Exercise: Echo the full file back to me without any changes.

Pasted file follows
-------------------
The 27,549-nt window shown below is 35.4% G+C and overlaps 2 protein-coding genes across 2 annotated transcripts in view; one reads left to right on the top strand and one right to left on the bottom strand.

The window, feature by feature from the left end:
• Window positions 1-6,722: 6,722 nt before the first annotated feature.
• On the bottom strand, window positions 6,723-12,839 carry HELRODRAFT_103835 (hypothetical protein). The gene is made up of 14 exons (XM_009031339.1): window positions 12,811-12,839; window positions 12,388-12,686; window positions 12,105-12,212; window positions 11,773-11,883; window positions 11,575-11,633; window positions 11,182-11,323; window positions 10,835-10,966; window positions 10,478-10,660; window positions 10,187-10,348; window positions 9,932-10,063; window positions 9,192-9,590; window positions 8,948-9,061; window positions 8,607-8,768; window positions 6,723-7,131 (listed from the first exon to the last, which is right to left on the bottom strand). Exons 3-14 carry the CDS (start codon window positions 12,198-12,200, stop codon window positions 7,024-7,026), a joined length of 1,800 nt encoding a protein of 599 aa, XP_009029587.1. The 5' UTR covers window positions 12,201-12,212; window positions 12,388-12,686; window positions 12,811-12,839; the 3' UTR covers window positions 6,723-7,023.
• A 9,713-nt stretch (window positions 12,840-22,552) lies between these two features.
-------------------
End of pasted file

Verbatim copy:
The 27,549-nt window shown below is 35.4% G+C and overlaps 2 protein-coding genes across 2 annotated transcripts in view; one reads left to right on the top strand and one right to left on the bottom strand.

The window, feature by feature from the left end:
• Window positions 1-6,722: 6,722 nt before the first annotated feature.
• On the bottom strand, window positions 6,723-12,839 carry HELRODRAFT_103835 (hypothetical protein). The gene is made up of 14 exons (XM_009031339.1): window positions 12,811-12,839; window positions 12,388-12,686; window positions 12,105-12,212; window positions 11,773-11,883; window positions 11,575-11,633; window positions 11,182-11,323; window positions 10,835-10,966; window positions 10,478-10,660; window positions 10,187-10,348; window positions 9,932-10,063; window positions 9,192-9,590; window positions 8,948-9,061; window positions 8,607-8,768; window positions 6,723-7,131 (listed from the first exon to the last, which is right to left on the bottom strand). Exons 3-14 carry the CDS (start codon window positions 12,198-12,200, stop codon window positions 7,024-7,026), a joined length of 1,800 nt encoding a protein of 599 aa, XP_009029587.1. The 5' UTR covers window positions 12,201-12,212; window positions 12,388-12,686; window positions 12,811-12,839; the 3' UTR covers window positions 6,723-7,023.
• A 9,713-nt stretch (window positions 12,840-22,552) lies between these two features.